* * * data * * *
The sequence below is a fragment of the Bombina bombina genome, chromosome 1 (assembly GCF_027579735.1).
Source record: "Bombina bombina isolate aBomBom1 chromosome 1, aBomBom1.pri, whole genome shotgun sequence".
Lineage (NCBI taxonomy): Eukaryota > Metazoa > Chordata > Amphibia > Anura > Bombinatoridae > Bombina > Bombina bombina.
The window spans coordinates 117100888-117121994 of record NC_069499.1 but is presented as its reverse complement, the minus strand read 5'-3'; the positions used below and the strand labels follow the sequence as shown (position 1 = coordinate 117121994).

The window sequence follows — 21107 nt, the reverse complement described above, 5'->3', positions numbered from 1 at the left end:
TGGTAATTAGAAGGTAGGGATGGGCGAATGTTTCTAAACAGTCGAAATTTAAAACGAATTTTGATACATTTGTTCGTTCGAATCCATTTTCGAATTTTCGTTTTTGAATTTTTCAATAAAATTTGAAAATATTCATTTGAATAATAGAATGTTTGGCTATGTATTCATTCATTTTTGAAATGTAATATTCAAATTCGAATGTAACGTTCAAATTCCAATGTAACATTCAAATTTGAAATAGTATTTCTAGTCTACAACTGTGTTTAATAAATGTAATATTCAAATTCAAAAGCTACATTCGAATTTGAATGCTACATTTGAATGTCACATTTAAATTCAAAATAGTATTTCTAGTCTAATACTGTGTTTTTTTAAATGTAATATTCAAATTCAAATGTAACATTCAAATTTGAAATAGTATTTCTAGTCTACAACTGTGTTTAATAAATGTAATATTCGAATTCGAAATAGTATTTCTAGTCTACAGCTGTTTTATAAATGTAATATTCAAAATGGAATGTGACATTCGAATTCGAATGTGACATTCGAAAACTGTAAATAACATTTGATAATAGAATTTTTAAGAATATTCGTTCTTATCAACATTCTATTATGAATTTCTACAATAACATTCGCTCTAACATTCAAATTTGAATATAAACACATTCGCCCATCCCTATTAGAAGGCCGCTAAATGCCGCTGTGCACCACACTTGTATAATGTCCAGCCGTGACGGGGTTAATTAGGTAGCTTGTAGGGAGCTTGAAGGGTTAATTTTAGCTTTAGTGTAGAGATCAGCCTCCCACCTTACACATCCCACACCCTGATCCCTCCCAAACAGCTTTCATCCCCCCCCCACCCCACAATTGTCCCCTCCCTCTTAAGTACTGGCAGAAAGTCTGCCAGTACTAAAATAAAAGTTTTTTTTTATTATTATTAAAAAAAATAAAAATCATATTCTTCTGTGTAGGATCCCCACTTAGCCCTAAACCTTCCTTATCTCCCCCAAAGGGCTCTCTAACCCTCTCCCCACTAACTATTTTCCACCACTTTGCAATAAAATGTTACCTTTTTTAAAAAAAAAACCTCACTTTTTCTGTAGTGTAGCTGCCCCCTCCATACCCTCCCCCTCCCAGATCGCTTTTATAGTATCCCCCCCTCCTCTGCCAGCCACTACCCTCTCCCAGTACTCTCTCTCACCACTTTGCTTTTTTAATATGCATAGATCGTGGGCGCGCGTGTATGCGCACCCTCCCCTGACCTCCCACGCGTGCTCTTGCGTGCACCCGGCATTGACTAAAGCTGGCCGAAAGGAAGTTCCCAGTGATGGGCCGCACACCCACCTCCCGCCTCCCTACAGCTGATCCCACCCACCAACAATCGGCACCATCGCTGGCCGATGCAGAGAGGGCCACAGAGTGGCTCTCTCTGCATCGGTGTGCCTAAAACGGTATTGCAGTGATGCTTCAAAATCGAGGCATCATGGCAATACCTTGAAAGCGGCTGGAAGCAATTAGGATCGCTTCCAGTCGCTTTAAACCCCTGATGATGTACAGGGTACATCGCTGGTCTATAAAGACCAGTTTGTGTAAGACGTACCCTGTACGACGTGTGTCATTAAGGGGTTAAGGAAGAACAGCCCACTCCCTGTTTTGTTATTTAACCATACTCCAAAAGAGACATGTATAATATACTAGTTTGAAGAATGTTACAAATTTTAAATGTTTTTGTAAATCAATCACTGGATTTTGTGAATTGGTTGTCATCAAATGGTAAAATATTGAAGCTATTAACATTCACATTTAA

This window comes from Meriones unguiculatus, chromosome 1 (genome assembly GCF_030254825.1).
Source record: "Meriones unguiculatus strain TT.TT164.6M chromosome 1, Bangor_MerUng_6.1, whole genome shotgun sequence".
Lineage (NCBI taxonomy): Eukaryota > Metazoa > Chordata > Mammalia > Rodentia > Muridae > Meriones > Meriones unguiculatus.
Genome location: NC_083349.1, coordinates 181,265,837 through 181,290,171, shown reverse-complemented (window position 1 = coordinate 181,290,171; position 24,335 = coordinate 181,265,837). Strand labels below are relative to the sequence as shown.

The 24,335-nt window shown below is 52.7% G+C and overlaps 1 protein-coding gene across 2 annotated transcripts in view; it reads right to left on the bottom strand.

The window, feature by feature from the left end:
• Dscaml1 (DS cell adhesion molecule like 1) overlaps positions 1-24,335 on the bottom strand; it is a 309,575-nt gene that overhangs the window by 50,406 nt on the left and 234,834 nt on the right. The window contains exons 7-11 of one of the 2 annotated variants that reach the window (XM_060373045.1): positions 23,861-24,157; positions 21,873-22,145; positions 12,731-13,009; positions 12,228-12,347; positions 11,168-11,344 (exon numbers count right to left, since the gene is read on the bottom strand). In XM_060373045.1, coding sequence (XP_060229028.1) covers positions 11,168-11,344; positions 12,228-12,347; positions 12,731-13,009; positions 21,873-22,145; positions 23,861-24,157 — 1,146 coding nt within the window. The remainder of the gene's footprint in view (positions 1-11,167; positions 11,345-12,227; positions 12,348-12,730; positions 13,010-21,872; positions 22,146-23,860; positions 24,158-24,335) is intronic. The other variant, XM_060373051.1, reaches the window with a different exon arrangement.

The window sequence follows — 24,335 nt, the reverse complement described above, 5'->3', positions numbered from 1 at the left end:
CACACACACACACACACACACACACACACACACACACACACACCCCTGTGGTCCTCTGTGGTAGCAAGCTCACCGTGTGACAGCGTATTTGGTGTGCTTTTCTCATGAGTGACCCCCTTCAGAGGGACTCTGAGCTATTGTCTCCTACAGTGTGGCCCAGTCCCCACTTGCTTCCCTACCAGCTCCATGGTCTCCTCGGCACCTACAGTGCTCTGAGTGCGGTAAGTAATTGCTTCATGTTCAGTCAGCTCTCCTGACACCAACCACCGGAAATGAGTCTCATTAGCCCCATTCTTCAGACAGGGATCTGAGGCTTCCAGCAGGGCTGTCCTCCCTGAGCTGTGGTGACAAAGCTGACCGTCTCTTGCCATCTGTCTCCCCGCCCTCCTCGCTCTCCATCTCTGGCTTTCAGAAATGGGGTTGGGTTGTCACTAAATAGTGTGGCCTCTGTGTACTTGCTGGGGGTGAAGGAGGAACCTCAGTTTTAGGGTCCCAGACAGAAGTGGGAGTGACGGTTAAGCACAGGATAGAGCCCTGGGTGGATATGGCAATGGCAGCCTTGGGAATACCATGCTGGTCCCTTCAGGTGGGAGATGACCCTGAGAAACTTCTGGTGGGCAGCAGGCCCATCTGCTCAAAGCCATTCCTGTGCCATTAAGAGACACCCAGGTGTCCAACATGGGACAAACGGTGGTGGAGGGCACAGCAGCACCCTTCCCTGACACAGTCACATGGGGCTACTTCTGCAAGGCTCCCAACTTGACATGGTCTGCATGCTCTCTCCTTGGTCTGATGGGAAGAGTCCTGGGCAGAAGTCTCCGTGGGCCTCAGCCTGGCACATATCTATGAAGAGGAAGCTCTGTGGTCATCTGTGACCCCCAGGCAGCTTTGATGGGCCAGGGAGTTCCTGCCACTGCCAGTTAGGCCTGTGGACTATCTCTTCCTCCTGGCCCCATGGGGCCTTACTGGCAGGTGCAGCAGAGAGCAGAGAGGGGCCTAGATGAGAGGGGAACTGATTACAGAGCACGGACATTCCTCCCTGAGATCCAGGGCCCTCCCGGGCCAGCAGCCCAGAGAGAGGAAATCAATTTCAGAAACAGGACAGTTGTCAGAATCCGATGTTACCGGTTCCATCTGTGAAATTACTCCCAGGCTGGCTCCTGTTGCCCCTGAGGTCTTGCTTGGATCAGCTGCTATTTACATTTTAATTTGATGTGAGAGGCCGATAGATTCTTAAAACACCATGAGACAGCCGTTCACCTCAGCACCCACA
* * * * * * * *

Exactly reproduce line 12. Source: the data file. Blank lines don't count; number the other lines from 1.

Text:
The window, feature by feature from the left end: